Put yourself in the shoes of a caring Grandmother. Let’s say one day you receive a call from your grandson telling you they’ve been in an accident and are being held in jail in the Dominican Republic. They want you to keep their little debacle a secret but they need you to wire money to them ASAP to get them out of jail.
What would you do?
Claudia Beach of Jacksonville, Florida recently faced this exact scenario recently and in a worried, emotional state, sent the money straight away to her needy “grandson”. Her “grandson” first called asking for $3,400 for bail out of the Dominican Republic jail he was stuck in.
“My emotions went wild. I couldn’t think. All I could think was he was in jail in a foreign country”.
She rushed to her nearest Publix and wired the money immediately via Western Union.
Keeping her “grandson”s secret she apparently didn’t discus this matter with the boy’s parents. The very next day she received another call from him. This time he said they were making him pay his medical expenses of $2,400.
To Western Union!
Later that very afternoon the phone rang again. This time sonny-boy was asking for $1,800 to pay for the medical expenses of the lady he hit.
She says that the employees at Western Union questioned her each time if she was sure if this was her grandson. When he called the first time he told her that he didn’t sound like himself since he had been in the accident and had stitches in his lips. In a concerned state, she bought this story.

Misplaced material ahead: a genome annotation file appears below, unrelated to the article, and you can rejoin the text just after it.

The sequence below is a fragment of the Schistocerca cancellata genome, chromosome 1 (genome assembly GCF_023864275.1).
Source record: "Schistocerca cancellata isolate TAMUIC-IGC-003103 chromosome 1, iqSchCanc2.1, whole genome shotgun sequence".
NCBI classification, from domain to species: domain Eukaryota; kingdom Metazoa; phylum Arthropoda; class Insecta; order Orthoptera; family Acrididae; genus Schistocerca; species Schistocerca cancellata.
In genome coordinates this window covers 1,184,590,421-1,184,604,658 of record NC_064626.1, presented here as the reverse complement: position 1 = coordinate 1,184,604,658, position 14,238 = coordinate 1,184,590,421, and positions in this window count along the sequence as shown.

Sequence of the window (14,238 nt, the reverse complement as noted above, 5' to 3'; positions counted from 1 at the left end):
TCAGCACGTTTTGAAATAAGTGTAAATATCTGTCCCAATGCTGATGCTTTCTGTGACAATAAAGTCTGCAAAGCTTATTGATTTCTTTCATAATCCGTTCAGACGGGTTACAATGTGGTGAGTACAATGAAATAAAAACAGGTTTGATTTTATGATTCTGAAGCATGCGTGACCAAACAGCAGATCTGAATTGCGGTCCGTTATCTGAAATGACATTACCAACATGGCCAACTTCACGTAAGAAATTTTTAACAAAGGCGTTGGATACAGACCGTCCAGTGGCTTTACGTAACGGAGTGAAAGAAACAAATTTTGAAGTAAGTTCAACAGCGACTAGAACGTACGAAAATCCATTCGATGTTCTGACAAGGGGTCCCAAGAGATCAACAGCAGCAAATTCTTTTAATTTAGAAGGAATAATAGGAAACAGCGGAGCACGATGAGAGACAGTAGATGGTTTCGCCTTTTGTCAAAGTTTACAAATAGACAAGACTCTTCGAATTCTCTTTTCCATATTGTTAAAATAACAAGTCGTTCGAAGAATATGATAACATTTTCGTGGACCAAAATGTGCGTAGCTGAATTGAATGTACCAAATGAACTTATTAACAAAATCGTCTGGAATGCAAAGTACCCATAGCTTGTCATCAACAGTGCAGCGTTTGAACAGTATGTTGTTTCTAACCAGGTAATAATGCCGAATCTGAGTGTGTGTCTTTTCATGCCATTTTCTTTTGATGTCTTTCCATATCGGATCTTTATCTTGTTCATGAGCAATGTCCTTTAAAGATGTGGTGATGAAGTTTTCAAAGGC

The money was wired each time to a lawyer by the name of Angel Rosario. Money that Claudia Beach will never see again. A total of $8,300. She has since filed a complaint with the Federal Trade Commission and the local police. Beach has come forward with this story to bring awareness to others that might be at risk for this scam.
To protect yourself:
- Do not disclose any information before you have confirmed it really is your grandchild.
- If you’re not sure ask the caller for their middle name or the elementary school he or she attended.
- Do not respond with a name but instead let the caller explain who he or she is.
What breaks my heart about this scam is that it preys on love. If you are a caring Grandparent be wary if you receive a call like this that tugs on your heart strings. If you receive a distress call from a family member in another country I would recommend first, verifying that they are in fact in another country. Using the bullet pointed suggestions above or maybe calling their cell phone? Or their parents to ask how they are doing and what they are up to? I understand there will be different cases for different family dynamics but before you pay up you need to verify an identity!
This guest post was submitted by Steve Rhode who is a consumer debt expert and helps debtors learn about getting out of debt and avoiding scams.